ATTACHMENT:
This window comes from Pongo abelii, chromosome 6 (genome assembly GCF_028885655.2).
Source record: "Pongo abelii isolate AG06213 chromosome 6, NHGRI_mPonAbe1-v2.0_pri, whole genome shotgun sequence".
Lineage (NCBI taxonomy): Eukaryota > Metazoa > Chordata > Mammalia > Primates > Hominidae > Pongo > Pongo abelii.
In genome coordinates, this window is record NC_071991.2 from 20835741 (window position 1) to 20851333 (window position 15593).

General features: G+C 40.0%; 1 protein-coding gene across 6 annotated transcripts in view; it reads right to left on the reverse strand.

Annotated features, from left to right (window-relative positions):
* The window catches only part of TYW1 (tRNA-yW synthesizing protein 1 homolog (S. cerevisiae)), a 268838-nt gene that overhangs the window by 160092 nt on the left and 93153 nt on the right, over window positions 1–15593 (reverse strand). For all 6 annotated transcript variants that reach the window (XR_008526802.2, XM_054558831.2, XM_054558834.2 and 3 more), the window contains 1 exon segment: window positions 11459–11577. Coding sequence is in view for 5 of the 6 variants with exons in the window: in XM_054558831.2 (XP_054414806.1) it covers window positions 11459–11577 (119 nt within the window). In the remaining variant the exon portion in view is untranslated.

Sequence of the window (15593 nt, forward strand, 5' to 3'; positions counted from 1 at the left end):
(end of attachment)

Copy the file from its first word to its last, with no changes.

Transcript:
This window comes from Pongo abelii, chromosome 6 (genome assembly GCF_028885655.2).
Source record: "Pongo abelii isolate AG06213 chromosome 6, NHGRI_mPonAbe1-v2.0_pri, whole genome shotgun sequence".
Lineage (NCBI taxonomy): Eukaryota > Metazoa > Chordata > Mammalia > Primates > Hominidae > Pongo > Pongo abelii.
In genome coordinates, this window is record NC_071991.2 from 20835741 (window position 1) to 20851333 (window position 15593).

General features: G+C 40.0%; 1 protein-coding gene across 6 annotated transcripts in view; it reads right to left on the reverse strand.

Annotated features, from left to right (window-relative positions):
* The window catches only part of TYW1 (tRNA-yW synthesizing protein 1 homolog (S. cerevisiae)), a 268838-nt gene that overhangs the window by 160092 nt on the left and 93153 nt on the right, over window positions 1–15593 (reverse strand). For all 6 annotated transcript variants that reach the window (XR_008526802.2, XM_054558831.2, XM_054558834.2 and 3 more), the window contains 1 exon segment: window positions 11459–11577. Coding sequence is in view for 5 of the 6 variants with exons in the window: in XM_054558831.2 (XP_054414806.1) it covers window positions 11459–11577 (119 nt within the window). In the remaining variant the exon portion in view is untranslated.

Sequence of the window (15593 nt, forward strand, 5' to 3'; positions counted from 1 at the left end):